Most, if not all, states already have mandatory education on one of the more dangerous weapons that is easily available. Nevertheless, people still drink 'n drive. Perhaps we ought to have background checks, etc. for drivers? More laws on the books for guns than for any other activity.


RE: Swat team for a this?
By hyvonen on 4/26/2011 3:47:38 AM , Rating: 2
I agree - a lot of people driving shouldn't be driving.


RE: Swat team for a this?
By hyvonen on 4/26/2011 3:45:25 AM , Rating: 2
Nowhere in your long, emotional reply did you comment on my suggestion that it seemed you might be considering your guns to be for offense - not defense. This is the key issue I have with gun ownership.

I'm all for defending your own home, but when the discussion moves to the topic of rights to have assault weapons, fully automatic weapons and suppressors, it is steering a bit too much away from the idea of 'defense'. Do you think a suppressor is needed for defending your home?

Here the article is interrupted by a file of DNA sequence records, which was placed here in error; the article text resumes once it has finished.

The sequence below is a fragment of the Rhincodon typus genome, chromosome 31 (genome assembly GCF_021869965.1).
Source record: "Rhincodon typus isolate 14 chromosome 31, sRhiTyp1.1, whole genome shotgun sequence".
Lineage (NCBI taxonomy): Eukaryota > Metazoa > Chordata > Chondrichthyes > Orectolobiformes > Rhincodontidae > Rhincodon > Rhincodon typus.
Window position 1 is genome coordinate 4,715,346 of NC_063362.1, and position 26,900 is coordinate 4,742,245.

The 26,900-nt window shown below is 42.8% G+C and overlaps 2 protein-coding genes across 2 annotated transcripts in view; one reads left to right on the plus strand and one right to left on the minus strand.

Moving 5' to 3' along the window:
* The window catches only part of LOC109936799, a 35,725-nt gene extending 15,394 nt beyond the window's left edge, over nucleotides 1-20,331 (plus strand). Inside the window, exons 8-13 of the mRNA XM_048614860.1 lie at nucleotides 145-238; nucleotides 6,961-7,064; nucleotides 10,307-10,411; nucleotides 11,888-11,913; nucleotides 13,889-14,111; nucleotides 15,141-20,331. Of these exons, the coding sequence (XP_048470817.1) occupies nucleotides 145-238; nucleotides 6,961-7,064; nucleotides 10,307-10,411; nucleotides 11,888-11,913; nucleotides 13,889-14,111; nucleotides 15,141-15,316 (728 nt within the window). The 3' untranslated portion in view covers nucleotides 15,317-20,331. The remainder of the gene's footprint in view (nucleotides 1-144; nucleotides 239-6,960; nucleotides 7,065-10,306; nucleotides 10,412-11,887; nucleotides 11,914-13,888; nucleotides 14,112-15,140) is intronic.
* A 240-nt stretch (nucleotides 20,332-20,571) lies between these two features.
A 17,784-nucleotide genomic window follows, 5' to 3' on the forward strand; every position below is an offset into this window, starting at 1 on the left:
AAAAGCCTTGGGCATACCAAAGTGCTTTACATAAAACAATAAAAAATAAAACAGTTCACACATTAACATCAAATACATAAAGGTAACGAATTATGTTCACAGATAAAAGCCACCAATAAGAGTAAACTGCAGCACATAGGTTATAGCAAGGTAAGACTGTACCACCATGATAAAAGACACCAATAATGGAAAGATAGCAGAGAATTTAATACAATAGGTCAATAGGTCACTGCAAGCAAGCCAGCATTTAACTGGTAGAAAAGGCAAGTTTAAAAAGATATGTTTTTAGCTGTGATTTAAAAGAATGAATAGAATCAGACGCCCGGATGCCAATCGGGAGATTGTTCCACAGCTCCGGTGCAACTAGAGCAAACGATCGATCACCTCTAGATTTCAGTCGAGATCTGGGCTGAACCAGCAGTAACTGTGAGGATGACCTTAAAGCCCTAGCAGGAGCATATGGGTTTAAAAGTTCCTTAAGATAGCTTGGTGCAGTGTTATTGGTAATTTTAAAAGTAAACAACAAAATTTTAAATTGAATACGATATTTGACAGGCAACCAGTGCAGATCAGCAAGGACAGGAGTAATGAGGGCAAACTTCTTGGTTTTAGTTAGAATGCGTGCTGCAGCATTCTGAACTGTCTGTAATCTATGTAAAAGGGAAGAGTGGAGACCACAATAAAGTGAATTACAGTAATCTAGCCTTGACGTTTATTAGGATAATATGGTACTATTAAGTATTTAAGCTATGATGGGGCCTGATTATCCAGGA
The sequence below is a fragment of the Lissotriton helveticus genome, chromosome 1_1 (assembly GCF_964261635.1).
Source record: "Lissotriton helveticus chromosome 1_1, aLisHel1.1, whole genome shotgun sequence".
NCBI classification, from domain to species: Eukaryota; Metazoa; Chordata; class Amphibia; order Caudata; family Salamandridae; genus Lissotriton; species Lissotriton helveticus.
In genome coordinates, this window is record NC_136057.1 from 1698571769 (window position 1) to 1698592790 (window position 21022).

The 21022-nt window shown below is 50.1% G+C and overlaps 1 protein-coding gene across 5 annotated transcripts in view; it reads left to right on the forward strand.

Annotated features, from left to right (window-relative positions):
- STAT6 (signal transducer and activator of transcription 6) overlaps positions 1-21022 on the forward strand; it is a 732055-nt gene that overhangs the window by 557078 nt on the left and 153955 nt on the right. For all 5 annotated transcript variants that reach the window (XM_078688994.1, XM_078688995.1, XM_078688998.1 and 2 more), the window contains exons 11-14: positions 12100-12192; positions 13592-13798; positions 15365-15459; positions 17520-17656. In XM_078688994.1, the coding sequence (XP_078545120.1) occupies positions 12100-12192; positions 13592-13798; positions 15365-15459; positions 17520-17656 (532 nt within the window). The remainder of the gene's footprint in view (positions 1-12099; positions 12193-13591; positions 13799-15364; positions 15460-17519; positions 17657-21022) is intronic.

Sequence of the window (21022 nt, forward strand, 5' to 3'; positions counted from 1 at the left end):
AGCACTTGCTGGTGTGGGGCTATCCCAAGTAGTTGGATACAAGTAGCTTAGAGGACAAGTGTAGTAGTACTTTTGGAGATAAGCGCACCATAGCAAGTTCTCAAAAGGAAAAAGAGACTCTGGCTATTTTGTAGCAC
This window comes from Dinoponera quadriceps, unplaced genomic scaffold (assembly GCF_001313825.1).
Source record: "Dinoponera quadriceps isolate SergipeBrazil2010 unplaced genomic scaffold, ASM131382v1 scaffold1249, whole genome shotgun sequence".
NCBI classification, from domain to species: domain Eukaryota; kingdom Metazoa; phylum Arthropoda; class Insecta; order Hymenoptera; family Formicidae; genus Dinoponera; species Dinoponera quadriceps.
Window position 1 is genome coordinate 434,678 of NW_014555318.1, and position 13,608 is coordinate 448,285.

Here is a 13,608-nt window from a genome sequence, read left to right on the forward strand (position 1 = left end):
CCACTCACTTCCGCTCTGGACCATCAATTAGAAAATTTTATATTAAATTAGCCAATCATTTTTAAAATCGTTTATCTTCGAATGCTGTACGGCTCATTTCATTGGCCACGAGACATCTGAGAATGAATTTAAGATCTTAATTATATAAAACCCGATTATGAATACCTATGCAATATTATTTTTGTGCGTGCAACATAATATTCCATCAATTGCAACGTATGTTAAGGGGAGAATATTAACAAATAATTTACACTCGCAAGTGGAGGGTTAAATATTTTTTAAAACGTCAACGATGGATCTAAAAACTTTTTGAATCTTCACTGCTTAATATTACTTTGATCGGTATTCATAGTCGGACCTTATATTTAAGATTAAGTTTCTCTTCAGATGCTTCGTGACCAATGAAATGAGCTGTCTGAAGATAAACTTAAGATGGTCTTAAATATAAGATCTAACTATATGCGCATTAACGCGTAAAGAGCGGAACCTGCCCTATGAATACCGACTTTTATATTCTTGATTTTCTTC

I've met a lot of very responsible folks that own firearms. I've also met a few that - in my opinion - aren't mature enough to own them. With these people, having a gun seems to bring about aggressive behavior and veiled threats - having a gun seems to 'empower' them to be aggressive. If 1% of gun owners fall into this category, it's too much. Better screening to weed out these folks would make me much more comfortable... I'm just not sure how the screening should be set up.

A nutcase killing a bunch of people wouldn't be prevented by somebody carrying. Most likely the nutcase would shoot them first (the biggest threat). It would also be possible that they would get shot by the police, or by someone else carrying. NOBODY carrying would obviously prevent these massacres... but with the gun ownership laws being what they are, that's impossible.